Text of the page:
The Indian team has spawned several all-time greats over the decades. That’s why coming up with a list of just the top five is so tricky, as they also take Centre’s place as the top inspirers for generations to come. Here are the top five, and it is not a ranking.
Sachin Tendulkar, who made his debut at the early age of sixteen, is widely regarded as one of the best batsmen of all time, having amassed around 35,000 runs in all international matches. Tendulkar’s abilities were identified early on, and he made his international debut in 1989, against Pakistan, on their home turf at Karachi; Slowly but surely, Sachin rose to the top of the batting world in the 1990s. Two of his best innings in one-day internationals came in 1998 when he scored 143 and 134 against a formidable Australian unit in what is now known as the “desert storm.” His unbeaten 241 against the Australians in 2003–04 is also highly regarded, significantly because he refrained from playing cover- drives throughout the innings, a stroke that had previously been the cause for his wicket to fall.
But his finest hour arrived when he helped India win the 2011 World Cup at their home stadium, Wankhede, in Mumbai. No other cricketer has scored more runs or centuries than Tendulkar regarding the mega event. Tendulkar holds the record for most runs scored in any format, with 15,921 in Tests and 18,426 in ODIs. In 2010, he became the first player in the history of ODI’s to score a double ton; He did so against South Africa. After 24 years on the international stage, he retired after playing in his 200th and last Test for India. Many other cricketers have looked up to Tendulkar, and his name will go down in cricket history as one of the all-time greats.
While Tendulkar came close to accomplishing everything possible with the bat, he failed as a captain. He was only 23 years old when handed the captaincy, and it is speculated that the lack of talented players in the Indian squad at the time contributed to his poor performance. At the time, the success of Tendulkar dominated the conversation in Indian cricket. If India triumphed, the credit went to him, but if they lost, it was the fault of the ten players. In 1996, he began his captaincy on a high note with victories against the Aussies and the South Africans on home turf. However, the tough patch began with a hammering of India on tour in South Africa.
Before he relinquished captaincy during India’s home series against South Africa, Tendulkar had served two stints as captain. As captain, he played in 73 ODIs, winning 23 and losing 43. However, he only had four victories as captain out of 25 Tests played.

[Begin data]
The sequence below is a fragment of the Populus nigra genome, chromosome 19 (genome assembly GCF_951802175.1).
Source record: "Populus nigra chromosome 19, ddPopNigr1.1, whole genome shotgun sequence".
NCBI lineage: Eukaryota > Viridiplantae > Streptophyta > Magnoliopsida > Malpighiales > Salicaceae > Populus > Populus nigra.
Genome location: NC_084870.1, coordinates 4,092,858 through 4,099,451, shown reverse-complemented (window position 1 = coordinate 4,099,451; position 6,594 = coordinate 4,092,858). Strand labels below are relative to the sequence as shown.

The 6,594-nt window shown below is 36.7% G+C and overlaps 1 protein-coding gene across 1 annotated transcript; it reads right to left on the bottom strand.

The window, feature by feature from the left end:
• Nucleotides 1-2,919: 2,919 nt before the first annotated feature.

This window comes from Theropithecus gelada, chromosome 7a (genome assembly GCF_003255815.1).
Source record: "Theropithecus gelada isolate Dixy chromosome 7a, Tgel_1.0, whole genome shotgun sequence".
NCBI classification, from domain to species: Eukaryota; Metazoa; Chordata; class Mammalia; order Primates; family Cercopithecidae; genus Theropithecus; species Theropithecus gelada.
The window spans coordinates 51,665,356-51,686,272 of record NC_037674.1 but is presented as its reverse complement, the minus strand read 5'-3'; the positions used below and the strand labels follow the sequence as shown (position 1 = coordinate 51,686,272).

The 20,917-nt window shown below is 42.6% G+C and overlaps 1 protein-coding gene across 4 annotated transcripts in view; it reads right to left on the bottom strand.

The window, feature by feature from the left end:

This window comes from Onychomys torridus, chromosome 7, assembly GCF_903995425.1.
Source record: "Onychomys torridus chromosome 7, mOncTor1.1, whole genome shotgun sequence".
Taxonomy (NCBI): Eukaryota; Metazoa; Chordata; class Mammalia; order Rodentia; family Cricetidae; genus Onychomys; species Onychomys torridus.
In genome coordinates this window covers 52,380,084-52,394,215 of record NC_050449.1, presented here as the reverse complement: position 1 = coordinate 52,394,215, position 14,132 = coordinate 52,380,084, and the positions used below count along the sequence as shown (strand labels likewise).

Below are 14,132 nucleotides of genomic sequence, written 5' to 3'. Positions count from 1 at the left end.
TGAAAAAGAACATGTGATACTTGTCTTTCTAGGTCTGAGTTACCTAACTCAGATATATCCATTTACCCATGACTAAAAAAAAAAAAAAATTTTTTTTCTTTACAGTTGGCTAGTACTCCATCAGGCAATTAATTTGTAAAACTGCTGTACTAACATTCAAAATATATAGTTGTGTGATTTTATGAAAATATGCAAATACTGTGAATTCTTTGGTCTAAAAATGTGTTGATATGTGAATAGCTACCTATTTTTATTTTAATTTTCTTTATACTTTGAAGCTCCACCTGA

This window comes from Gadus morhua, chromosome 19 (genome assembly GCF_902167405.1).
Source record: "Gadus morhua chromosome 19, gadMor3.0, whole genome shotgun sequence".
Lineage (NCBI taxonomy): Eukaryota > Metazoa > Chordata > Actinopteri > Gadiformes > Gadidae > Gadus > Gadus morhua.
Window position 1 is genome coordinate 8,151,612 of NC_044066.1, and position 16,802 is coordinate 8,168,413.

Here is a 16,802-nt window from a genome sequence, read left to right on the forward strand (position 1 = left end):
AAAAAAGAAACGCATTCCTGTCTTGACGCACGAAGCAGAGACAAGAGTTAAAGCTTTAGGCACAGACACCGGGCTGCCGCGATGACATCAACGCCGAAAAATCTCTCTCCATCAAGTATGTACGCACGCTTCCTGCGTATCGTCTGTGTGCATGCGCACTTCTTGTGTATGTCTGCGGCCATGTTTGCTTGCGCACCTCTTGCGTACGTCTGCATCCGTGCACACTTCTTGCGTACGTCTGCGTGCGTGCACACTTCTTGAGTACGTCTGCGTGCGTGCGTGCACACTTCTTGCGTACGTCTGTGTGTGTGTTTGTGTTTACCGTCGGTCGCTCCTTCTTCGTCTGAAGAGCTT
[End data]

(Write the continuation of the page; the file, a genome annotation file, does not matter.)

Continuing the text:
The BCCI drew up a team filled with inexperienced youth after their veteran players refused to compete in the 2007 T20 World Cup because it was a tournament for kids. Dhoni was named captain of the team that travelled to South Africa to compete in the first International Cricket Council (ICC) competition. The Indian selection committee took a chance, and it paid off. The ‘Dhoni era’ officially began when Dhoni’s India won the T20 World Cup.
The ODI captaincy was quickly added to his list of responsibilities. Dhoni’s calm demeanour and sharp tactical mind made him an enormous hit in the shorter versions of the game.
When Dhoni was captain, India also excelled at Test cricket. India’s home series victory over England (2008) was one of three consecutive series victories under his direction, including triumphs against New Zealand and Sri Lanka. India under Dhoni had lost two series abroad in his first five years as a Test player, propelling the team to the top of the ICC Team Rankings. However, the highlight of his career was undoubtedly the knock he played in the 2011 ICC World Cup final, bringing glory to Indian cricket after Kapil Dev’s 1983 win. Dhoni is the first captain in ICC history to have won all three of the organization’s significant tournaments (the Cricket World Cup, the Champions Trophy, and the Twenty20 World Cup).
However, not long after India’s impressive World Cup victory, Dhoni’s team hit rock bottom in Test cricket. They lost a series in Australia and England, making it eight Tests in a row. After that, Dhoni could never lead the Test team to victory, although he maintained his excellent ODI form. The 2015 Cricket World Cup demonstrated why he was a fantastic leader in the white-ball format of the game. Despite losing all their Test matches in Australia and their matches in the tri-series leading up to the ICC tournament, the Indian squad went on to have a fantastic World Cup. They swept their regular season and advanced to the semifinals but ultimately lost to Australia, who would prove to be the ultimate champions.
In 2014, Dhoni stopped playing in Tests, and in 2017, he stepped down as captain of the limited-overs side. By that point, he had prepared Kohli to take over as captain.
A lot of batsmen come into the league with high expectations and then fall short. Nonetheless, Virat Kohli has fulfilled his enormous potential and is on track to shatter every record in the book. The Delhi native’s life hasn’t been without difficulty; he lost his father during a Ranji Trophy match he played for his state. Instead of going to the funeral, a young Virat Kohli believed it was more important to stay and help Delhi earn a tie. From that point on, he stopped looking back. After leading India successfully to the 2008 Under-19 World Cup title, he made his India cap that year under MS Dhoni’s tutelage and became the team’s captain the following year.